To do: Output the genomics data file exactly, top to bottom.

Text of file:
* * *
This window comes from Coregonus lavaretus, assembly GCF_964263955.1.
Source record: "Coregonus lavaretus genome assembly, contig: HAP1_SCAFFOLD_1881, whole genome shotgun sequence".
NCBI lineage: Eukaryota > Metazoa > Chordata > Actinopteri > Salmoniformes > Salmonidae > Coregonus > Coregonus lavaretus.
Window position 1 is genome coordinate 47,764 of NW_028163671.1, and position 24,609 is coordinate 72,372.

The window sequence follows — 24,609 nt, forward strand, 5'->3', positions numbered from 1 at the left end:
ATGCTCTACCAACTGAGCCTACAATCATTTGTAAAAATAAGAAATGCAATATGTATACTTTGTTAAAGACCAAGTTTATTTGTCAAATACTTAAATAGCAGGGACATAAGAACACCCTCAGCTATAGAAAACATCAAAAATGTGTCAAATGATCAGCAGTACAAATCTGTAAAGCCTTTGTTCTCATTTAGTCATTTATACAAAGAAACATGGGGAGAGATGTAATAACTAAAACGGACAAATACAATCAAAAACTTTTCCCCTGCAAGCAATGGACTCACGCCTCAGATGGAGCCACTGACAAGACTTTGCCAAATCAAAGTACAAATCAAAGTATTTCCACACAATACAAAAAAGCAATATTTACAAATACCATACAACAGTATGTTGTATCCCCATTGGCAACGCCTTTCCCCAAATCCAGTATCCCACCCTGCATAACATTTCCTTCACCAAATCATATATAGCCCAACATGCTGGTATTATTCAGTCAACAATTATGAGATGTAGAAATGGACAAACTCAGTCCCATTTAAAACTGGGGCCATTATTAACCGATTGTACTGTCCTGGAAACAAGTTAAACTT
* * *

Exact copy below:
This window comes from Coregonus lavaretus, assembly GCF_964263955.1.
Source record: "Coregonus lavaretus genome assembly, contig: HAP1_SCAFFOLD_1881, whole genome shotgun sequence".
NCBI lineage: Eukaryota > Metazoa > Chordata > Actinopteri > Salmoniformes > Salmonidae > Coregonus > Coregonus lavaretus.
Window position 1 is genome coordinate 47,764 of NW_028163671.1, and position 24,609 is coordinate 72,372.

The window sequence follows — 24,609 nt, forward strand, 5'->3', positions numbered from 1 at the left end:
ATGCTCTACCAACTGAGCCTACAATCATTTGTAAAAATAAGAAATGCAATATGTATACTTTGTTAAAGACCAAGTTTATTTGTCAAATACTTAAATAGCAGGGACATAAGAACACCCTCAGCTATAGAAAACATCAAAAATGTGTCAAATGATCAGCAGTACAAATCTGTAAAGCCTTTGTTCTCATTTAGTCATTTATACAAAGAAACATGGGGAGAGATGTAATAACTAAAACGGACAAATACAATCAAAAACTTTTCCCCTGCAAGCAATGGACTCACGCCTCAGATGGAGCCACTGACAAGACTTTGCCAAATCAAAGTACAAATCAAAGTATTTCCACACAATACAAAAAAGCAATATTTACAAATACCATACAACAGTATGTTGTATCCCCATTGGCAACGCCTTTCCCCAAATCCAGTATCCCACCCTGCATAACATTTCCTTCACCAAATCATATATAGCCCAACATGCTGGTATTATTCAGTCAACAATTATGAGATGTAGAAATGGACAAACTCAGTCCCATTTAAAACTGGGGCCATTATTAACCGATTGTACTGTCCTGGAAACAAGTTAAACTT